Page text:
Film ID:
YFA 5237



Visitor Tabs


This is a three part film tracing the path of wheat from field, through the process of milling and baking, and finally to the shop.  The film was commissioned by Harry Burgess, the owner of Thornton Mill in Thornton le Dale.  It also shows the Derwent hunt, a point to point race meet at Charm Park and Pickering Carnival. The second part shows the grain arriving at Hull docks and being taken to the mill where it is ground, and is used as animal feed for chickens at Spinks Farm in Easingwold.  The third part shows the hatching of chicks, and animal feed being used for pigs and cattle.  It also shows flour being delivered to shops around Middlesbrough, and baking, including at the Jacobs biscuit factory.  Footage was shot between 1947-1953.

Title - The Story of Wheat

The film begins with a farmer on Hagg Farm spreading manure on a field which is then ploughed with a horse drawn plough.  He then seeds the ploughed field by hand using a tin bucket strapped around his shoulders.  Then, he again using a mechanical device pulled by a tractor.  Another device then covers the seeds, while a third pulls up weeds.  Again the seeds are covered, this time with a horse drawn contraption. 

The film moves on to winter with cows eating hay in a snow-covered field, and a girl and her dog are out tobogganing.  The village of Thornton le Dale is also covered in snow, with residents walking past the New Inn pub.  There is a road sign for Whitby, Scarborough and Malton.  A man pulls a small sledge with various cans on it, and children have a snowball fight.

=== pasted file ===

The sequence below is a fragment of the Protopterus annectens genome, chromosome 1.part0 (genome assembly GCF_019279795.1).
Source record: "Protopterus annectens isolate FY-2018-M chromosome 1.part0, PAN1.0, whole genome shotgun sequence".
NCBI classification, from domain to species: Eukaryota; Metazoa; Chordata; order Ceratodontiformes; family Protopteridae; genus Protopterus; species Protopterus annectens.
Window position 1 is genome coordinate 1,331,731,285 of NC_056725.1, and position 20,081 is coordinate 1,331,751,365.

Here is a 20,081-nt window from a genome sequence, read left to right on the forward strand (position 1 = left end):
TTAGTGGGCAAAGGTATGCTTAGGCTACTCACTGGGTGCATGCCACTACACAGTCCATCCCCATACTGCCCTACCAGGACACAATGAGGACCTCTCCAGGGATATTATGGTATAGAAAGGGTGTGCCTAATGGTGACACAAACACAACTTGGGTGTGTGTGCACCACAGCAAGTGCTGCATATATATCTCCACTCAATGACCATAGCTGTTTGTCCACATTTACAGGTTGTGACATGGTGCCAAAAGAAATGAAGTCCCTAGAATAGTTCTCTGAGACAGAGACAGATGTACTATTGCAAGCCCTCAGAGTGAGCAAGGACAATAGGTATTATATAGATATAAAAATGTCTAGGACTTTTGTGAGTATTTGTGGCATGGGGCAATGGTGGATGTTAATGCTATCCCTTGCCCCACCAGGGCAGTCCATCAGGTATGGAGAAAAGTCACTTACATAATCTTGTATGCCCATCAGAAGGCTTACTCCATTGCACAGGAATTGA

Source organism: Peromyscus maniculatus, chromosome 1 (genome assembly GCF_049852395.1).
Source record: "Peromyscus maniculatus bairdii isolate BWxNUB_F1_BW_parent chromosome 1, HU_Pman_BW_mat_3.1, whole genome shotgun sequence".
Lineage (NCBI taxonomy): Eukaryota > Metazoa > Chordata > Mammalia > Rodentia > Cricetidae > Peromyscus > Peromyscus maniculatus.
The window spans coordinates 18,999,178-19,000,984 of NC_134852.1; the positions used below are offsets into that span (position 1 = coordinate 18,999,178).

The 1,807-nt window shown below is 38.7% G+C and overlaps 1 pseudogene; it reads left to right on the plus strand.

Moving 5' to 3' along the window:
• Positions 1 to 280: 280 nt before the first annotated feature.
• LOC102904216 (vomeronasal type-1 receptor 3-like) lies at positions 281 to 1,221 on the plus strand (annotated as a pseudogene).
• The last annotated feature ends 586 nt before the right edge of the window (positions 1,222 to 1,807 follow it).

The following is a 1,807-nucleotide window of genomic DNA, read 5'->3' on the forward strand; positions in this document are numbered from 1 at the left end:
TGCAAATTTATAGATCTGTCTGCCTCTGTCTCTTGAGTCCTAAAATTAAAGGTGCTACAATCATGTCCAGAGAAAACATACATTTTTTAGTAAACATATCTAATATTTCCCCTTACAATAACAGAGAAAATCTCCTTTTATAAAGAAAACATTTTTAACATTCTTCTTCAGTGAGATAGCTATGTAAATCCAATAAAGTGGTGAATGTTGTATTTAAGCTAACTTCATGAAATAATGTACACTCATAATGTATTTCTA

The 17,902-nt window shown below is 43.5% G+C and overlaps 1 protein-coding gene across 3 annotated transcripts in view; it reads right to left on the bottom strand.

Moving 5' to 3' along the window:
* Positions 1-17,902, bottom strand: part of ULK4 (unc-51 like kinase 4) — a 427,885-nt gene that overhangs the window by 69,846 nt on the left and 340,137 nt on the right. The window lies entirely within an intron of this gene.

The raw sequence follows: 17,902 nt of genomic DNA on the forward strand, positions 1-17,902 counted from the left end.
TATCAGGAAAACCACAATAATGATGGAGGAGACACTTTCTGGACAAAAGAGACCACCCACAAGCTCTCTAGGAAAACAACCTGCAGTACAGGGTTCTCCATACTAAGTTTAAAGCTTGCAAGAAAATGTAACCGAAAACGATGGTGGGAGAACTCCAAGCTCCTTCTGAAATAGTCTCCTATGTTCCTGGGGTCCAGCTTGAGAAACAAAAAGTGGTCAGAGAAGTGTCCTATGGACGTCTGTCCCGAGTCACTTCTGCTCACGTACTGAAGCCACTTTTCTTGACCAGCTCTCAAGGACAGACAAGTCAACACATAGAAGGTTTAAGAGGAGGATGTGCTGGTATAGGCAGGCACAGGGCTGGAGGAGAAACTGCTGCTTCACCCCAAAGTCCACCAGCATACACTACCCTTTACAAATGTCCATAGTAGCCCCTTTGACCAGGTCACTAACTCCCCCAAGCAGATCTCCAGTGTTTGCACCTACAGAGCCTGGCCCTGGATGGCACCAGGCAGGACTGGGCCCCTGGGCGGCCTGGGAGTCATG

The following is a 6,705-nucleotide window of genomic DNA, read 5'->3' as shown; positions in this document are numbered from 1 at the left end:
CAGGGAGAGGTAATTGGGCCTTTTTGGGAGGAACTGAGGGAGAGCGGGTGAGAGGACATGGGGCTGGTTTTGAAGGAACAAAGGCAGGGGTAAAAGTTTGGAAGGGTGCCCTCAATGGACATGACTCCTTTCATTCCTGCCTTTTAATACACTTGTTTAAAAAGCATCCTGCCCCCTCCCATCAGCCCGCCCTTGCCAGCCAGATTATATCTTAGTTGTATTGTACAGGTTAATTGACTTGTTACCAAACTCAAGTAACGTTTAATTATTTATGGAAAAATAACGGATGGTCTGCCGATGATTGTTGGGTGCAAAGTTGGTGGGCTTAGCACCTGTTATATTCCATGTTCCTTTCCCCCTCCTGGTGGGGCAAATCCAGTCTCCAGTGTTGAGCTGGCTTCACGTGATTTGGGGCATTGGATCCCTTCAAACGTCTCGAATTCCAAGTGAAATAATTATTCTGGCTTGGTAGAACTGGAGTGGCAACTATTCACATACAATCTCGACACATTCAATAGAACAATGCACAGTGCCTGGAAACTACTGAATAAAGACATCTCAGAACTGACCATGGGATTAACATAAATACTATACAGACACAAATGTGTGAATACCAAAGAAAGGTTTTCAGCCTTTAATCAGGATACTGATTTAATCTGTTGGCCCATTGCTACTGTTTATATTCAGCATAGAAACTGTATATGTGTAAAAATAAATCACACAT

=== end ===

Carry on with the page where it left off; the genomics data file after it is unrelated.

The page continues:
Later in the year, after the snow has gone, the Derwent hunt gathers in the village. They set off along a railway line and across fields.  The film returns again to a horse drawn plough and raking.  Following this is a point to point race meet at Charm Park, Wycombe.  Bookies stand all lined up, including Howard of Leeds.  Large crowds watch the race. 

There is a peacock in a garden, and then the farmer spraying his crops.  The Burgess and Sons Mill is decorated with the Union Jack, the flags of Wales and Scotland, and a plaque to commemorate the 1953 Coronation.  Then there is a Mayday procession of schoolchildren before moving on to Bridlington and people on the beach, and with boats in the harbour.

The next section of the film features an agricultural show, where cattle and horses are on display.  There is also a fox hunt which is followed by steeple jumping.  After the Show the animals are led back into their crates. 

It’s time for the Pickering Carnival, and the Carnival Queen of 1952 is Miss Julie Monkman.  She is a grocer’s daughter from Thornton.  There are a variety of very impressive and colourful floats, including one for Burgess, with a Windmill and a water wheel, and one for ‘Peace’.  The film shows the main roads in the centre of Pickering, with cars and pedestrians, followed by a look at Pickering Castle.

Now in autumn, a farmer and a boy walk through a field of barley at Morleys Farm in the Marshes.  The farmer then cuts the crop with a scythe and bundles it up.  A crop in another field is cut with a horse-drawn harvester.  The crop is bundles ready for collection, with the boy playing in one of the bundles.  The bundles are loaded onto a horse drawn cart and taken to the barn where they are stacked.  The farm labourers stop for a sandwich and tea.  More is collected on a cart pulled by a tractor and collected in large piles. 

There is a brief look at Fountains Abbey before looking around the heather moorland.  The crop is put through a harvester and the seeds checked.  Then a combine harvester works in another field, backing up the corn as it does so, and the film comes to an end.

Part 2:

(Col.) The second part begins with three harvesters lined up and cutting corn in a field.  The corn is bagged up and loaded onto a trailer.

(B&W)  The cut crop has been put into piles in a part flooded field.

(Col.)  The hay is now drying in a field.  Then on to the livestock market at Malton, with cattle and sheep.  A group of men examine samples of grain, standing in front of the Burgess and Son van.  There are more views around the farm, with more bags of grain being loaded onto lorries and taken to the mill.  Here the grain is examined and unloaded.  At Hull docks grain is loaded onto barges, and cars are loaded onto ships for export.  Back at the mill more grain is being unloaded, possibly coming from the docks.